Denison Fire Rescue and members of the community held a ceremony welcoming Medic 63 to its new home at the Southside Fire Station on Thursday.


The ceremony saw members of the community join in pushing the new ambulance into the bays of the fire station for the first time.


“I think the nature of what our firefighters and EMTs do is sacred,” City Manager Jud Rex said. “The thoughts and feelings of that need to be captured and I think an event like this does just that.”


Denison Fire Chief Gregg Loyd said it is often tradition that new vehicles will be pushed into the station for the first time, but Rex noted this was the first time the city has done so for an ambulance.


The tradition dates back to the 19th Century when fire engines were little more than carts pulled by horses in the event of a fire. As such, it was easier to remove the horses from the cart and push it into place than to have them back it into the station, he said.


“Horses only have one speed, fast, and one direction, forward,” he joked.


Loyd described the ceremonial tradition as a community effort, noting it also brings back images of an entire community coming together to fight a fire using a bucket brigade.


The ceremony also included a wet down and wipe down of the new vehicle. Loyd said previously it would be courtesy for a neighboring department to come and spray down the equipment using their own water to christen the equipment, as sailors often do for a ship.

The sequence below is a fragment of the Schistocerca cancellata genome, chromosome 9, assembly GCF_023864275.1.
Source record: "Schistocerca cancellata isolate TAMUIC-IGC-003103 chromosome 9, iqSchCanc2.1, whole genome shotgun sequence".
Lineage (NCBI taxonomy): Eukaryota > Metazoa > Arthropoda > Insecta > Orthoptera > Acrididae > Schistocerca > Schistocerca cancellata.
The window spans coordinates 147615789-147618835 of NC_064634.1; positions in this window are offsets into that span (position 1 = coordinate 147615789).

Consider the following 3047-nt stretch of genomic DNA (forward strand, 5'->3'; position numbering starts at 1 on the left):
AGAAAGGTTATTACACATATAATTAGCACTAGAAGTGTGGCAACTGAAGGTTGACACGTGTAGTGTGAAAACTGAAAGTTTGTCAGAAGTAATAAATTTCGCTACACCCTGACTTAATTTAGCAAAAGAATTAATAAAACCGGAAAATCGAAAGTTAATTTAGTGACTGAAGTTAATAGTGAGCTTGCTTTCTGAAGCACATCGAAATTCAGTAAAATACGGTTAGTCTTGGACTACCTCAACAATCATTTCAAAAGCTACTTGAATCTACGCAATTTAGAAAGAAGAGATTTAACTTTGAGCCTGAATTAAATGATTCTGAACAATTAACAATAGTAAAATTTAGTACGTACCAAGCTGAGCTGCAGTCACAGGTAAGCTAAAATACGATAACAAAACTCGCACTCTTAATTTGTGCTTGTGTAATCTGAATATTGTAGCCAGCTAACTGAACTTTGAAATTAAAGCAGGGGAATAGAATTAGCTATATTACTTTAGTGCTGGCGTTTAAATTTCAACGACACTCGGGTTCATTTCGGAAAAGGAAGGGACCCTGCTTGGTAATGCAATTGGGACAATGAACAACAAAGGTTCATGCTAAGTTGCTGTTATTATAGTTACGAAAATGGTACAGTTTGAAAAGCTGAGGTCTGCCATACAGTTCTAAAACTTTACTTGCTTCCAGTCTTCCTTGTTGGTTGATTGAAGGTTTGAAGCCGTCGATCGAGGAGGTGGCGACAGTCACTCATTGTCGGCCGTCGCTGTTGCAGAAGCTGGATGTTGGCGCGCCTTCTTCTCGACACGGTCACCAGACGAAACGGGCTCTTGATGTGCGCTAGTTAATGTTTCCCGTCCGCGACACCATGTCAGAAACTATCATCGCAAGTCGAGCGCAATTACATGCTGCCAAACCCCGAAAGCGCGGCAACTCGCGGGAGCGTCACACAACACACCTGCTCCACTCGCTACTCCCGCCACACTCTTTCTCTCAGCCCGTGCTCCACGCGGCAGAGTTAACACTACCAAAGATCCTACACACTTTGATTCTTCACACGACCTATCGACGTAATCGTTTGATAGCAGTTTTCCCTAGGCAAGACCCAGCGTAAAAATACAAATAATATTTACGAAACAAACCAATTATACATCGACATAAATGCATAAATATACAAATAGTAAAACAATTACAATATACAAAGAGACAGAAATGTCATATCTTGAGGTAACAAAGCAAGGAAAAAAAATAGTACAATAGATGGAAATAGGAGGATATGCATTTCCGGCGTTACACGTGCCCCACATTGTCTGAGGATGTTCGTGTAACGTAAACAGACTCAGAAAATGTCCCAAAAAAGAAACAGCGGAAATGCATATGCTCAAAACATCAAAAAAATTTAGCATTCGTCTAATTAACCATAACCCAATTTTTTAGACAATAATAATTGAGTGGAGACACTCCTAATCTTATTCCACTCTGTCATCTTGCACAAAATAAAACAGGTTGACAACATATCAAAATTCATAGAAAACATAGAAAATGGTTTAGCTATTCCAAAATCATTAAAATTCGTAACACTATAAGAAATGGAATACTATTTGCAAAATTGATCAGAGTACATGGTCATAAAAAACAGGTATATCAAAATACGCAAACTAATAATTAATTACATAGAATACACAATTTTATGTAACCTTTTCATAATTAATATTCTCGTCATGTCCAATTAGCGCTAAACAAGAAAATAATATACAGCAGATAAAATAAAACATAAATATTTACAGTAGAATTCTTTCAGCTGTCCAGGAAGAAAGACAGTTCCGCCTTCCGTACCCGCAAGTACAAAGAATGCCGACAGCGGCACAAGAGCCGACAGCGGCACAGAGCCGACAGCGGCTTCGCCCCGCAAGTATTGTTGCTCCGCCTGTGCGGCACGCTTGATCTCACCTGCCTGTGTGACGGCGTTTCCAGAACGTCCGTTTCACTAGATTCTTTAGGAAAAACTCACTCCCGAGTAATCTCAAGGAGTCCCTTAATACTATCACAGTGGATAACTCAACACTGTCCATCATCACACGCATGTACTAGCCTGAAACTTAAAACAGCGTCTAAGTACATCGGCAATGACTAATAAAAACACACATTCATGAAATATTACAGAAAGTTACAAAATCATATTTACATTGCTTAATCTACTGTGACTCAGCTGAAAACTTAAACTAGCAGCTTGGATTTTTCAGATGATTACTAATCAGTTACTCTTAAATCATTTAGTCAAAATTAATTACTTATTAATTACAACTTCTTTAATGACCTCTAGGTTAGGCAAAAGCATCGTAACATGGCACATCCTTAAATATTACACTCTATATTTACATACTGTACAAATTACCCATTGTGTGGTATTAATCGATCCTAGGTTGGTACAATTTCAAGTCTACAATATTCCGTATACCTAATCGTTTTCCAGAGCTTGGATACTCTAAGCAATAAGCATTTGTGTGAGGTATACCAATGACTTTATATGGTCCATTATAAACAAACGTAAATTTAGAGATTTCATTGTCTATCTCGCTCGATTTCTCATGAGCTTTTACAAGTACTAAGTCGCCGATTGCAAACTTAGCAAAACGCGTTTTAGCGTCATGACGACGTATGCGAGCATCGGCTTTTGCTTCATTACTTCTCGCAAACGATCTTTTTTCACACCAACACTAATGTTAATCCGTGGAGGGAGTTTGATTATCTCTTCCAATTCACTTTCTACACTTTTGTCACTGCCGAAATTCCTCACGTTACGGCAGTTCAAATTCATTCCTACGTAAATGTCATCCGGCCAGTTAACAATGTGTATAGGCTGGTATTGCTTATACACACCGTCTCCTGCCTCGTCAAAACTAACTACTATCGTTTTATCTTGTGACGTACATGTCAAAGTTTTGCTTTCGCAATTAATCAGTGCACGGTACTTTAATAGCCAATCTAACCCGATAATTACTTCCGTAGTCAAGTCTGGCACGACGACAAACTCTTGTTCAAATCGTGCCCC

“Over the years, our purpose has expanded and this has been extended to EMS,” Loyd said.


The city originally planned to hold the ceremony in early March, but poor weather forced officials to reschedule. As such, the vehicle has already been in service for about a week, officials said.


The ambulance is the latest piece of fire equipment to be added to the department. The equipment was originally approved in the 2017-2018 budget, but it took time to assemble and build the vehicle, Rex said. The next piece of equipment that will be added to the department will be a new ladder truck, which is currently under construction, he added.


In total, Denison invested nearly $275,000 in the new vehicle, its equipment and supplies, Denison Assistant Fire Chief Mark Escamilla said. The new ambulance features more space in the back, and also comes equipped with new security features, including keypad-secured cabinets for supplies and medicine, he said.


On average, Escamilla estimated the new vehicle would see about 100,000 miles over the course of its lifetime.


“Really, what this does is get the public involved with what we do and how we spend their tax dollars,” Loyd said of Thursday’s event.